Quite a few bloggers seem to be wearing gingham these days so maybe it is “on trend”. Gingham was very much a trend for me a few short years ago in 1966. That’s when I made my black and white gingham Mary Quant dress. Special memories this dress brings, so I hope to keep it in my closet a few more years.
The Summer of ’66
In truth, I didn’t make it myself. I was a pretty good seamstress for someone just 16 but a total flop at handwork or smocking. The pattern had an insert of smocking which I tried but just couldn’t get the hang of it.
Fortunately, Mom was good at about all things needlework and tackled the smocking while I took on all the other sewing of the dress. I still have a clear memory of her sitting on the floor by my bedroom window and stitching away.
Honestly, it was amazing she even bought the pattern and material. Dad was a sheet metal mechanic for TWA (Trans World Airlines) and a union man. That summer, five days after I turned 16, the union went on strike. It turned out to be the most widespread strike in airline history.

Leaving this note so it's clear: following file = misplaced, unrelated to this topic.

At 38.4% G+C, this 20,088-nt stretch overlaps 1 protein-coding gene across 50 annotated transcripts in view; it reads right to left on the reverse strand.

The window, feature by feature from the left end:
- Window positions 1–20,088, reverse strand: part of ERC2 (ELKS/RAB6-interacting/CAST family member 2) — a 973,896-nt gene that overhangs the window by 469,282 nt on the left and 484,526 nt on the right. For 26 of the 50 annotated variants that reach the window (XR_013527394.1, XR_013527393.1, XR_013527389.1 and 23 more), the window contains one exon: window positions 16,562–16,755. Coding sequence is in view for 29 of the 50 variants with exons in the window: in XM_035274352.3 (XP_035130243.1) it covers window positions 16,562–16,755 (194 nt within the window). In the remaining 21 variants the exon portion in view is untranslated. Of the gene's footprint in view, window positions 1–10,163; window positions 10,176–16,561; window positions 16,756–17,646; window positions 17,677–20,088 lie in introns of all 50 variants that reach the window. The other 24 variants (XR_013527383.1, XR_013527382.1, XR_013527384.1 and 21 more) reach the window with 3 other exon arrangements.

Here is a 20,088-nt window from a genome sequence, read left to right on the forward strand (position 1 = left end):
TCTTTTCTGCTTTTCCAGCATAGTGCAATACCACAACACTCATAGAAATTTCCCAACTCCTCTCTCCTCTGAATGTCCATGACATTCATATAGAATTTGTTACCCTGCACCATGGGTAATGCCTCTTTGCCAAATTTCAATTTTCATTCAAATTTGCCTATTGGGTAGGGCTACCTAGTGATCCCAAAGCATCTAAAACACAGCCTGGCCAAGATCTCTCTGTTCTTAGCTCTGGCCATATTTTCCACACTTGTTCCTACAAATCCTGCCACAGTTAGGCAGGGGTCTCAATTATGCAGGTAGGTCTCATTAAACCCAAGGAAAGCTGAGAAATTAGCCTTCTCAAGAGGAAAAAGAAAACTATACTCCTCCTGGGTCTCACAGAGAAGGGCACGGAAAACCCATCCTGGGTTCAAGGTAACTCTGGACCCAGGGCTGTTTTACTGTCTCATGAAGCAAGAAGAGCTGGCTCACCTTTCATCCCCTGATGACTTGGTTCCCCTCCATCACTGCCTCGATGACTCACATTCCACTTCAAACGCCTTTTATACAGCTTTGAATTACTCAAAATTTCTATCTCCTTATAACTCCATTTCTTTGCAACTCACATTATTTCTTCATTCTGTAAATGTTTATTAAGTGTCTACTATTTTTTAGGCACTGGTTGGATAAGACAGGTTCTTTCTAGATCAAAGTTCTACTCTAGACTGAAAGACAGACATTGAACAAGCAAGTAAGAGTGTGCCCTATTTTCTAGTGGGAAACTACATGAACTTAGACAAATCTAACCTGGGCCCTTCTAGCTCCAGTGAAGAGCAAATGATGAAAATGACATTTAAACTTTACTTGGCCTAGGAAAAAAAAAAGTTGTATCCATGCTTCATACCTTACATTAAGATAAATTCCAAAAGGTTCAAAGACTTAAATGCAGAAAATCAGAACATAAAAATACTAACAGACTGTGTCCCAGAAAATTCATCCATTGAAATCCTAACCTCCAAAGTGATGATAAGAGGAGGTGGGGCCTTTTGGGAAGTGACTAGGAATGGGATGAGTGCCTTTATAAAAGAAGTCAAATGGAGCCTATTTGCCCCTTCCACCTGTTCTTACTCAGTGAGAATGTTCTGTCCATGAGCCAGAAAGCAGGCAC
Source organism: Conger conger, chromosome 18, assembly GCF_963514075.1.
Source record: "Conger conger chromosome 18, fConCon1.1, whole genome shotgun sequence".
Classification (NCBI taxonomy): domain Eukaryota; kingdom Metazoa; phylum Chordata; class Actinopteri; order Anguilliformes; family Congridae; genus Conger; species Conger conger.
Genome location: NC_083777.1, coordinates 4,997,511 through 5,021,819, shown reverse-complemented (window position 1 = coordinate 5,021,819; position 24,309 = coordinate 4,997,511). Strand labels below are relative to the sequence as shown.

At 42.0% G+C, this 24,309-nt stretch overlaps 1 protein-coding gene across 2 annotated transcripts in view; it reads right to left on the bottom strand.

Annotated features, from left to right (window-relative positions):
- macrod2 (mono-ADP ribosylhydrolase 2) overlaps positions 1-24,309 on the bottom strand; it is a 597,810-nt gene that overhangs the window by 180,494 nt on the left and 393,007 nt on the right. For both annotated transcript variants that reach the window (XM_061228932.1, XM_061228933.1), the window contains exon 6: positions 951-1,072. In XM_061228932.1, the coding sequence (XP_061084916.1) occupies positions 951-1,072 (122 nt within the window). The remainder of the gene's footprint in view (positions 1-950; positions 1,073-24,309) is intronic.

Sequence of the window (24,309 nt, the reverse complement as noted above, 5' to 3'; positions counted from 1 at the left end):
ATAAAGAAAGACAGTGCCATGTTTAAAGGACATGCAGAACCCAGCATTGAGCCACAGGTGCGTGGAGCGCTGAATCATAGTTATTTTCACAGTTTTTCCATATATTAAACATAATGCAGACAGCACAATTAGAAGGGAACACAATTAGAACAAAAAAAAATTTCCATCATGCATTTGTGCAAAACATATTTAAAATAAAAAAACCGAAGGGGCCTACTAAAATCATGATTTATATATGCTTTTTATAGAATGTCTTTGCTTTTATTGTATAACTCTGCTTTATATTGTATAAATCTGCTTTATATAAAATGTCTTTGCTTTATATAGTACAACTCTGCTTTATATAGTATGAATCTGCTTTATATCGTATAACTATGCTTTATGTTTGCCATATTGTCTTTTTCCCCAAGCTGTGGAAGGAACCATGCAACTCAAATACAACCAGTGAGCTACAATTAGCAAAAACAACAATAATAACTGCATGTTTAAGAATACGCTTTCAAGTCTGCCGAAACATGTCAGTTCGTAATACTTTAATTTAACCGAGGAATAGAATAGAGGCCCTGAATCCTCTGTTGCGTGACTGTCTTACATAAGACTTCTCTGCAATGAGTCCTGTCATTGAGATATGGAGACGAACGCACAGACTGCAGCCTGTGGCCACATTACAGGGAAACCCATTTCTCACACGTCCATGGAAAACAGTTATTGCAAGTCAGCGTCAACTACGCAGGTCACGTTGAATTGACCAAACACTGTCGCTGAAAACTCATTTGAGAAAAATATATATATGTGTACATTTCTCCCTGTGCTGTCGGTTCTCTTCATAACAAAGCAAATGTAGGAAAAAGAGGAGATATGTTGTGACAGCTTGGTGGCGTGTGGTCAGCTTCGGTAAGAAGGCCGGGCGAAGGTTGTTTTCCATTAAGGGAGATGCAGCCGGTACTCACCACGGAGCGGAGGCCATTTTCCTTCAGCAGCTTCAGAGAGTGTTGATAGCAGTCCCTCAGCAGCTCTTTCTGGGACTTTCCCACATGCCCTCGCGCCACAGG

I just remember the summer of ’66 being rough for our family. We had no money coming in for what seemed like a terrible long time. I refreshed my memory by reading about the strike HERE. I didn’t realize then how lucky I was that Mom bought that pattern and material for me.
In the end, the machinists’ lot improved in terms of safety and income. The strike and the union really benefited our family’s well being…
Black and white has always been my favorite color combination even back in ’66. Some things just don’t change. Back then, like most teen girls, I was in love with the Beatles and the whole British invasion thing.
Mary Quant was considered a leader of this new hip look. I was so thrilled when she worked with Butterick to create patterns for us teens (or our mothers and grandmothers) to sew. I ended up making a dress, a jumper (an American jumper not a sweater) and a navy spring coat. I still have my dress and jumper.
Leggings, Flats, Boots and a Backpack